Although we have missed the 2010 target, new targets for 2020 are on the horizon. There is little doubt that a step change is needed for those to be achieved.

          One of my concerns is that we have a minister who is responsible for the environment but—I mean no criticism of him—biodiversity and climate change should be the responsibility not of a single minister but of all Government departments and, for that matter, broader society.

          Scottish Environment LINK noted in its briefing paper that we should reverse decline in the quality of heathland. I am sure that we all agree with that. However, there are threats on the horizon. Heathland and its wide biodiversity exist due to careful grazing of the land. We are a farmed nation and have been for centuries—I remind members of my entry in the register of members’ interests—but there are recent cases in which a cessation of farming has led to a loss of biodiversity.

          In a rush to aid biodiversity, and with the impending changes to, and greening of, the common agricultural policy, we must be careful to remember that heathland needs grazing to prevent vigorous plant life from overtaking some of our precious indigenous plants. Without grazing, Darwinism would come into play: the strong would survive and outgrow our precious smaller plants such as butterwort, grass of Parnassus and sundew.

          In the committee, we discussed the fact that ash dieback, which Alex Fergusson has briefly mentioned today, is now a reality in Scotland. I mentioned that the full extent of the disease’s spread may be unknown until next June or July due to the lateness of ash coming into leaf. The lateness of leaf and the light shade provide an ideal situation for many of our woodland ground plants to flourish underneath the ash canopy, and it would be difficult to replicate that with another arboreal plant.

          Ash is one of our most common trees. It is a vigorous grower in wet or dry soils. Because of its extensive and fast-growing roots, it is often used for flood prevention—it is used to naturally bind riverbanks, preventing erosion. That is important, given the ever-increasing flooding that we are experiencing, and the fact that we have just had the wettest year on record.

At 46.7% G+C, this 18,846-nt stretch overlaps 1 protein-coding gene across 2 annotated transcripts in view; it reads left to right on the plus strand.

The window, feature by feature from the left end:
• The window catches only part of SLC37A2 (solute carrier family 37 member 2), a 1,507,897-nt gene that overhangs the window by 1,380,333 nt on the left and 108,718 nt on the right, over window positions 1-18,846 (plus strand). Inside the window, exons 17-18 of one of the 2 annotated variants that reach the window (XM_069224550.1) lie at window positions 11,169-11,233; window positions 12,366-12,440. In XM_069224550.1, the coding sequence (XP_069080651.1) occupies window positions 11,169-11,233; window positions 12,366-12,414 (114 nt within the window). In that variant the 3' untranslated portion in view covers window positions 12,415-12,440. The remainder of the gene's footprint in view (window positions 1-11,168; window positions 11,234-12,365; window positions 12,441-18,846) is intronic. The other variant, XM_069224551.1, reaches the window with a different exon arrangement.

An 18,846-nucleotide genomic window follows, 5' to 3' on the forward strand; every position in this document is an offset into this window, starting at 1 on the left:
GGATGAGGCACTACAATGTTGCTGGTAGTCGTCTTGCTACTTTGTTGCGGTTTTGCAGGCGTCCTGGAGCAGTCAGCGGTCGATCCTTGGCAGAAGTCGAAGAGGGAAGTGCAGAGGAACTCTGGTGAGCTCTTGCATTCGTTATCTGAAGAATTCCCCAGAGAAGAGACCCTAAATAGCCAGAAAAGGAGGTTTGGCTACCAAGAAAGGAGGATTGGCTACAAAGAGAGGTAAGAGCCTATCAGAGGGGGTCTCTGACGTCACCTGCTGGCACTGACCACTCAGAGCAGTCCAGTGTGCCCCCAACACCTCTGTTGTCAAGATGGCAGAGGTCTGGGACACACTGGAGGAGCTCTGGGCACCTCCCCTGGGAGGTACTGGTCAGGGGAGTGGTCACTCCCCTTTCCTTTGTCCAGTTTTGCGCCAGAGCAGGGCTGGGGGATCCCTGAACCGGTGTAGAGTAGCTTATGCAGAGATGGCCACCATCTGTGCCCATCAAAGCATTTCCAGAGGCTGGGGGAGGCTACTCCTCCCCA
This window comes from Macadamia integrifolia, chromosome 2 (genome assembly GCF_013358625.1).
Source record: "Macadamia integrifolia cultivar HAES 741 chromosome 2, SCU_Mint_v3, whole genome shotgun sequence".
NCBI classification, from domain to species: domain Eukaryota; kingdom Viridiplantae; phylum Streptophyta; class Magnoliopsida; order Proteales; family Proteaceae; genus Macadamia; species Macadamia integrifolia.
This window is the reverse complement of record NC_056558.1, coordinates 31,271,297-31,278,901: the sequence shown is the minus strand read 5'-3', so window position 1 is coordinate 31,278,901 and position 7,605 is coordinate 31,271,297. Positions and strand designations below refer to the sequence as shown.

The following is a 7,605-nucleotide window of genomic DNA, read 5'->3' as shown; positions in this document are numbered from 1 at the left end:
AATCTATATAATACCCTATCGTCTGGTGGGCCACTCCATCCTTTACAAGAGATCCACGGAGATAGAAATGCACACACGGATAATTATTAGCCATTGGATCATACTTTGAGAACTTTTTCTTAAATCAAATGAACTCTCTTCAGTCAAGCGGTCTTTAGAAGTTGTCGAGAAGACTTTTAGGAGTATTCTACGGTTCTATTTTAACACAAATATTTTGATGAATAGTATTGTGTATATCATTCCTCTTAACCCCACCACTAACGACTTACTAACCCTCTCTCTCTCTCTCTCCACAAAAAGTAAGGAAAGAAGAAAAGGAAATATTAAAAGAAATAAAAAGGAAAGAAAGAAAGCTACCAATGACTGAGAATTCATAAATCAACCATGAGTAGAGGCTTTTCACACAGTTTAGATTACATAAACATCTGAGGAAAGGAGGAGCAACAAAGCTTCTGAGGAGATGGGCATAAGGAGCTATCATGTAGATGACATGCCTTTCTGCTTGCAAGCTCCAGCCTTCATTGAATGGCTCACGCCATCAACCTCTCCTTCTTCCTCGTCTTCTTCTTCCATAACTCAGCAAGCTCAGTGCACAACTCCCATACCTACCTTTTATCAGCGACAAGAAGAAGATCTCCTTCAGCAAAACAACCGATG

Ash is also a tree of historic and spiritual significance, as many in the chamber will know. It was held in respect by the Norse religion, which held it to be the tree of life, or Yggdrasil. The Norse believed that the first humans sprang from that tree. Now, of course, that tree of life faces death, as 90 per cent of ash trees in Denmark have died from dieback. It is a real threat.

          Ash is not only of historic and spiritual significance, it is also one of the few hardwoods that are of any commercial use. It is used in the production of the classic British car, the Morgan; bows, hurleys and traditional shinty sticks; and even some Fender Stratocaster guitars, believe it or not. Further, as anyone who uses firewood knows, ash is the best wood for burning, whether freshly cut or stored for some time—in fact, there is an old saying that goes, “Green or old, ash should be bought and never sold.”

          There is a looming threat to our biodiversity. Recently, there have been a plethora of outbreaks of tree diseases, such as sudden oak death and Dutch elm disease. Of course, the danger comes not only from tree diseases but from developments such as the arrival of the New Zealand flatworm. We therefore have to ask whether policy has in any way been responsible. I think that, unfortunately, it perhaps has. We can all trace the pest introductions to imports and, with the surge in planting due to the schemes that have been introduced by various Governments, much of our plant stock is coming in from the continent. Have we tried to expand forest cover too quickly? Has the full potential of this opportunity been realised in Scotland? Have we encouraged the supply industry to get to a situation in which it does not have to import planting stock? There is an issue of simple biosecurity.

          I support calls from the likes of the Scottish Wildlife Trust for an action plan for tree health. From that, there could be an opportunity for a larger home-grown tree nursery industry.

        • Paul Wheelhouse:
          Will the member give way?

        • Jim Hume:
          Of course.

        • The Deputy Presiding Officer (John Scott):
          The member is in his last minute, so I ask you to be brief.

        • Paul Wheelhouse:
          I support the member’s call for action on ash dieback, and I will refer to that later. However, could he remind me who has responsibility for import controls in this country?

        • Jim Hume:
          I was not criticising any Government. I am trying to say that, if Scotland could build up its home-grown tree nursery industry, we would not have to import so many trees. The oil industry grew to the point at which we could not produce our own steel pipes, so we had to import them from Japan. We are perhaps in a similar situation with our tree industry. If we could build up our home-grown tree industry, we could perhaps address the biodiversity problem.

        • Fiona McLeod (Strathkelvin and Bearsden) (SNP):
          I would like to concentrate on peatlands. The minister and Rob Gibson, the convener of the Rural Affairs, Climate Change and Environment Committee, have already spoken about the importance of peatlands and biodiversity. The convener gave us a lot of figures on peatlands, and members should expect me to add to them, because the importance of peatlands must be recognised.